MEDCO TO PROVIDE MAIL-ORDER PRESCRIPTIONS TO NEW YORK MEDICAID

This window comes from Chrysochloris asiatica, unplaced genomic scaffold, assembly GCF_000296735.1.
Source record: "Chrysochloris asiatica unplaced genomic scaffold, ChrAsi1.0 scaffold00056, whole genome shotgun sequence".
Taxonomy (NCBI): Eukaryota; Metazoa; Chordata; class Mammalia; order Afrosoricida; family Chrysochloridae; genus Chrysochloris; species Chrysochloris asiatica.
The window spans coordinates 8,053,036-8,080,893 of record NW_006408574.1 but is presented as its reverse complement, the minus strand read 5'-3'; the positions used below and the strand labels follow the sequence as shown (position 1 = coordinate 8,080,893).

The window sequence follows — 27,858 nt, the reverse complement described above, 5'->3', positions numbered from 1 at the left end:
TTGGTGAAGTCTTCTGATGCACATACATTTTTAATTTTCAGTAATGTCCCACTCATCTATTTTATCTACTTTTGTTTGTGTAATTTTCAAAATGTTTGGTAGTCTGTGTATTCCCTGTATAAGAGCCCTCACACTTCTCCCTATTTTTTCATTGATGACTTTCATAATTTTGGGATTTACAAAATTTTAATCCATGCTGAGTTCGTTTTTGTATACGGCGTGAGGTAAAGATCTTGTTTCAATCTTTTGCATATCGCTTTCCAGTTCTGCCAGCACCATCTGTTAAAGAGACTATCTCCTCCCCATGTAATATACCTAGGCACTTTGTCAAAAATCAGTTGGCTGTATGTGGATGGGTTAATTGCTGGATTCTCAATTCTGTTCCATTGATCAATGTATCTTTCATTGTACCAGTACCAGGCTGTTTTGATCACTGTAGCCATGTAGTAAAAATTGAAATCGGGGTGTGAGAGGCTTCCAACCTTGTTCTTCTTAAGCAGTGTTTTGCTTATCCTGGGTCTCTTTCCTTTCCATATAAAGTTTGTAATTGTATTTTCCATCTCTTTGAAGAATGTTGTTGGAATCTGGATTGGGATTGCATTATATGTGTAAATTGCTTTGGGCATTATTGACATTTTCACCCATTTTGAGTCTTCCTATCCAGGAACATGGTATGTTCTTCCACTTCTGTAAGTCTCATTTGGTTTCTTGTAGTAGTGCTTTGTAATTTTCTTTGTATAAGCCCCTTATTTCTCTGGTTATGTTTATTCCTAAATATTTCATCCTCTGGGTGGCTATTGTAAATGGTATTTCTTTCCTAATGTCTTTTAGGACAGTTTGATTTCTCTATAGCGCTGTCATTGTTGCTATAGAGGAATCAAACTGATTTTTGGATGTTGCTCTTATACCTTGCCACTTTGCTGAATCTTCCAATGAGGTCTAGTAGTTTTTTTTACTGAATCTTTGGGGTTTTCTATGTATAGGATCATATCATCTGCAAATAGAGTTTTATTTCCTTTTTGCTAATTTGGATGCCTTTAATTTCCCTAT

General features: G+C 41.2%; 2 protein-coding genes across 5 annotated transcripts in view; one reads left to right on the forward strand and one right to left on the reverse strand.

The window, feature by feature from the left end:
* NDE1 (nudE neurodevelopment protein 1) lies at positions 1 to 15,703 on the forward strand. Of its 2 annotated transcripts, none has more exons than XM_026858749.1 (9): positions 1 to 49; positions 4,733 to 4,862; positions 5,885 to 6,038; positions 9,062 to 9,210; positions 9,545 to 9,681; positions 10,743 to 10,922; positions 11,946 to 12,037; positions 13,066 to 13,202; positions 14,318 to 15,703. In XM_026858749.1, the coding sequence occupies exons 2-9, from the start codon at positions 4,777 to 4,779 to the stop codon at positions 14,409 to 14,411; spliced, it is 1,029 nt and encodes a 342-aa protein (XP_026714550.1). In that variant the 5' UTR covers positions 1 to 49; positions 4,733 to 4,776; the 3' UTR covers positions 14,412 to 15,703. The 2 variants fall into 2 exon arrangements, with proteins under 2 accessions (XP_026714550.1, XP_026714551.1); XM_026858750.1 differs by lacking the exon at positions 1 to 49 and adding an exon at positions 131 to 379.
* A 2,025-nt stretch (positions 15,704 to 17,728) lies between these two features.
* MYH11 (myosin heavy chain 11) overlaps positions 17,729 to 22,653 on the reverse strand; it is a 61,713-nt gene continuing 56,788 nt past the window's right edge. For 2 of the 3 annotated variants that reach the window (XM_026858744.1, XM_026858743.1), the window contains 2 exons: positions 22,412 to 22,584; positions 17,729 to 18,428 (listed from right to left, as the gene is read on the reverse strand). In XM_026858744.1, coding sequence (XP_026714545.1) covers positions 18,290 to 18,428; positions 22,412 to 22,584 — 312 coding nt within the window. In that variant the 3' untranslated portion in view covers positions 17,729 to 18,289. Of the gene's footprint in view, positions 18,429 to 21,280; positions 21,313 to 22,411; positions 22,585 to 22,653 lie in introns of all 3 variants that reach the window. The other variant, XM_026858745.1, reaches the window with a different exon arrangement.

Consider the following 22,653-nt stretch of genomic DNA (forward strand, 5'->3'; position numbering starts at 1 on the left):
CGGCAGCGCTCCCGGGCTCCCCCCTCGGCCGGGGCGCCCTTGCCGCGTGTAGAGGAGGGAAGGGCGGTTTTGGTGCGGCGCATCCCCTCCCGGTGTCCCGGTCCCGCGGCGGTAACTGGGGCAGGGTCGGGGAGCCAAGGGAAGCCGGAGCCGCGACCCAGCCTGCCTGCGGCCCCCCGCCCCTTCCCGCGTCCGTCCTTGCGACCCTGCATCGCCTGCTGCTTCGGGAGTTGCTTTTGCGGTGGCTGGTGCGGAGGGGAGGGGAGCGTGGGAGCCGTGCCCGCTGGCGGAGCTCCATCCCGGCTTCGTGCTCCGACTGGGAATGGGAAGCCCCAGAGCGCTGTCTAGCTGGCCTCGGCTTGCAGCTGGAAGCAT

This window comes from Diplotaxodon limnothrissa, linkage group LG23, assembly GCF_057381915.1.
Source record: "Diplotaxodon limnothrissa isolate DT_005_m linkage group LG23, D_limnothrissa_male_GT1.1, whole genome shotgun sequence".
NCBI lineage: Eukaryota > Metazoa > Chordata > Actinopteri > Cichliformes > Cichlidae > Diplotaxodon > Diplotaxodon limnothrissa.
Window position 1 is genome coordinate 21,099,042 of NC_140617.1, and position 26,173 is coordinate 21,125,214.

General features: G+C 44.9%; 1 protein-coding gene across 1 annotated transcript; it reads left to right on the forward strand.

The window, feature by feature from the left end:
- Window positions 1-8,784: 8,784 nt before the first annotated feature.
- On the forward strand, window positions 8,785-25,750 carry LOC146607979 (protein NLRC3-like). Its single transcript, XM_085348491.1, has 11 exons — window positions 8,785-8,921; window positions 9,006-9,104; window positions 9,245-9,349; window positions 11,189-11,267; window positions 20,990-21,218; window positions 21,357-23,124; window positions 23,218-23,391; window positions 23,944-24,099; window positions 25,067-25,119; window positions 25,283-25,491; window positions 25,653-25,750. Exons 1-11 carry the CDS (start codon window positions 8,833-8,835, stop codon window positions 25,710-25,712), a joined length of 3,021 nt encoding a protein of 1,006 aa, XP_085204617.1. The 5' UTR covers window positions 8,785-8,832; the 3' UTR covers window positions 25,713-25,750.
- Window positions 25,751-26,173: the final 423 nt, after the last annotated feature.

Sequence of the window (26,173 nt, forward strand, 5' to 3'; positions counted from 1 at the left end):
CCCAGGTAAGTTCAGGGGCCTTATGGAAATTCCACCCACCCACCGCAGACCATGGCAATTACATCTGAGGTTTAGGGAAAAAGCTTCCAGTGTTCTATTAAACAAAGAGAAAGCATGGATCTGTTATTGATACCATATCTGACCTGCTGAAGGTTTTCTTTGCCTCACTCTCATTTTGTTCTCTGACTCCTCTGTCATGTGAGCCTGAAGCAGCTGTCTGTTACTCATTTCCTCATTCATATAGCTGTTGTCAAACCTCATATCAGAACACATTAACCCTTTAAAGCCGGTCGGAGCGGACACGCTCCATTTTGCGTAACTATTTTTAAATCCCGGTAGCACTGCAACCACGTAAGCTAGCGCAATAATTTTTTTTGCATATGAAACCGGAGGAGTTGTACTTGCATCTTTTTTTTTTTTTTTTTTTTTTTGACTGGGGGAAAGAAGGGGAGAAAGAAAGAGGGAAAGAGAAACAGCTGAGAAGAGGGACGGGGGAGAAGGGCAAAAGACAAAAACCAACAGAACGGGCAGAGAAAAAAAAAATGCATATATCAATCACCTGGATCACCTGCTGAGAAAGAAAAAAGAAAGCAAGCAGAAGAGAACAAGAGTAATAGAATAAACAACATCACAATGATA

MEDCO TO PROVIDE MAIL-ORDER PRESCRIPTIONS TO NEW YORK MEDICAID patients outside of New York City under an arrangement announced Dec. 6 by Medco Containment Chairman and CEO Martin Wygod. "New York will be the first state to use mail service...under Medicaid," Wygod said. An agreement-in-principle has been reached. The deal is expected to be finalized so that the program can begin this spring. The New York State Department of Social Services selected Medco's Albany-based mail-service facility to offer prescription drugs as part of a voluntary program for all Medicaid recipients outside of New York City. The state's Request For Proposal (RFP) for mail-order prescription service identifies the program as "an option" for "all drugs identified by the Department as long-term maintenance drugs" with the exception of controlled substances requiring triplicate prescriptions. New York has a pending amendment to increase the categories of drugs considered "long-term maintenance," and expects Medco to provide those as well, the RFP indicated. Medco won the contract in a bidding process. New York reportedly expects to save 25%-30% on prescriptions filled by mail. Medco will receive an undisclosed fee on a per-order basis. The RFP capped that per order fee at $2.60. Medco states that over 500,000 households receive Medicaid in New York's 57 counties outside New York City. According to the RFP, "there is no guarantee of a minimum level of volume or participation by Medicaid recipients." Initially, there will be no incentive for patients to choose mail-order service. New York's RFP stresses that "the success of the program will be heavily dependent on the marketing design." Medco Senior Exec VP James Manning stated that the company and the New York state Medicaid department "are designing a marketing program right now." There are also ongoing negotiations about patient eligibility, Manning reported. In order to meet increased demand, Medco anticpates building a new Albany pharmacy to replace its existing one. The new facility will be twice as large as the existing one, approximately 40,000 square feet, and will have twice as many employees, about 300. It will be ready to handle 50,000 prescriptions per week, Manning estimated.
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